Peregrine Lander

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Peregrine Lander Blog Image


The Peregrine Lunar Lander was launched aboard the United Launch Alliance's Vulcan rocket to embark on its pioneering journey to explore the Moon.

About Peregrine Lander

  • It is designed to carry scientific instruments and other payloads to the Moon's surface, specifically targeting the Sinus Viscositatis region.
  • This area, also known as the Bay of Stickiness, lies adjacent to the Gruitheisen Domes near the Oceanus Procellarum, or Ocean of Storms.
  • Aim: To locate water molecules on the moon, measure radiation and gases around the lander, and evaluate the lunar exosphere (the thin layer of gases on the moon's surface)”
  • The mission's scientific goals are ambitious:
    • To analyze the lunar exosphere, assess the thermal properties and hydrogen content of the lunar regolith, study magnetic fields, examine the radiation environment, and test advanced solar arrays.
  • Peregrine Mission 1 will transport approximately ten payloads, with a total mass capacity of 90 kilograms.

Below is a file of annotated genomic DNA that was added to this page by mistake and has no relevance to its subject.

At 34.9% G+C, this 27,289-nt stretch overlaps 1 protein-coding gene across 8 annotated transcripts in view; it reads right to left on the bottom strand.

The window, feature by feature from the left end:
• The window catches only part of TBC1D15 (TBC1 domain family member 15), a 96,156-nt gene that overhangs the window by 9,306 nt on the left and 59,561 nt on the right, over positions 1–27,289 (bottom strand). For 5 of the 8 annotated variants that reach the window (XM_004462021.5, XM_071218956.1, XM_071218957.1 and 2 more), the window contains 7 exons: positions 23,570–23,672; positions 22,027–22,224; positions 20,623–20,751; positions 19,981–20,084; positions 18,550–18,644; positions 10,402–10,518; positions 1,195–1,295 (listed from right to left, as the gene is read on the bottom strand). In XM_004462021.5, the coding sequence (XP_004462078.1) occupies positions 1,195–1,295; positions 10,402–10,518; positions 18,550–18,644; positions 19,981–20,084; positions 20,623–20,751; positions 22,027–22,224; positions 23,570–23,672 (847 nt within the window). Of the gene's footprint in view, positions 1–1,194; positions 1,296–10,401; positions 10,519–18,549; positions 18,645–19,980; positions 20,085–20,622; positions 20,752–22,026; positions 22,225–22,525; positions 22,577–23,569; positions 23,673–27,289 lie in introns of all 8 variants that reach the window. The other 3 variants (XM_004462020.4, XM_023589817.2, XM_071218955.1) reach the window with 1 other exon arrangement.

• The scientific payload features cutting-edge instruments such as the Laser Retro-Reflector Array (LRA), Linear Energy Transfer Spectrometer (LETS), Near-Infrared Volatile Spectrometer System (NIRVSS), PROSPECT Ion-Trap Mass Spectrometer (PITMS), and Neutron Spectrometer System (NSS).

Q1) What is the Laser Retroreflector Array (LRA)?

It is designed to use reflected laser light from orbiting spacecraft laser (typically a laser altimeter or light detection and ranging - lidar) to precisely determine the location of the lander, as a fiducial marker, and the distance to that point on the lunar surface with respect to the orbiter. The retroreflectors reflect any light striking them directly back to the source. They can be tracked by an orbiting laser altimeter or lidar from a few hundred kilometers.

Source: Nasa launches Peregrine lander to explore Moon's 'Bay of Stickiness'